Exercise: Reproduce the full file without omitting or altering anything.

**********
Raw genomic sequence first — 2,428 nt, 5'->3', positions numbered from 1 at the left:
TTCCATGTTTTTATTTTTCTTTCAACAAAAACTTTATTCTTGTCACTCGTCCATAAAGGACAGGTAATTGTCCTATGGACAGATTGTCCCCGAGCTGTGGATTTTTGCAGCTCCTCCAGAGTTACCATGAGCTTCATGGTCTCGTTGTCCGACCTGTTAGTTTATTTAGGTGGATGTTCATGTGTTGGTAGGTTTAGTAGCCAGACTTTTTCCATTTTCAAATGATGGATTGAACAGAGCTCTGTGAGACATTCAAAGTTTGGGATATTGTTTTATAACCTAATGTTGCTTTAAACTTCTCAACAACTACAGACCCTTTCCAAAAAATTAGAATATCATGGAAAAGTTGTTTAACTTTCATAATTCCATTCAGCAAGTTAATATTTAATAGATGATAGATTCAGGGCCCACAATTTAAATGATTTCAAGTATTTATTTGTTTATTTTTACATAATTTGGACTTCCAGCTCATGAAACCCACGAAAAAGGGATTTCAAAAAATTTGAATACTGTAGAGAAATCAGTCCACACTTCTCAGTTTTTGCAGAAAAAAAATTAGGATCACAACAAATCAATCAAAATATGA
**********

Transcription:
Raw genomic sequence first — 2,428 nt, 5'->3', positions numbered from 1 at the left:
TTCCATGTTTTTATTTTTCTTTCAACAAAAACTTTATTCTTGTCACTCGTCCATAAAGGACAGGTAATTGTCCTATGGACAGATTGTCCCCGAGCTGTGGATTTTTGCAGCTCCTCCAGAGTTACCATGAGCTTCATGGTCTCGTTGTCCGACCTGTTAGTTTATTTAGGTGGATGTTCATGTGTTGGTAGGTTTAGTAGCCAGACTTTTTCCATTTTCAAATGATGGATTGAACAGAGCTCTGTGAGACATTCAAAGTTTGGGATATTGTTTTATAACCTAATGTTGCTTTAAACTTCTCAACAACTACAGACCCTTTCCAAAAAATTAGAATATCATGGAAAAGTTGTTTAACTTTCATAATTCCATTCAGCAAGTTAATATTTAATAGATGATAGATTCAGGGCCCACAATTTAAATGATTTCAAGTATTTATTTGTTTATTTTTACATAATTTGGACTTCCAGCTCATGAAACCCACGAAAAAGGGATTTCAAAAAATTTGAATACTGTAGAGAAATCAGTCCACACTTCTCAGTTTTTGCAGAAAAAAAATTAGGATCACAACAAATCAATCAAAATATGA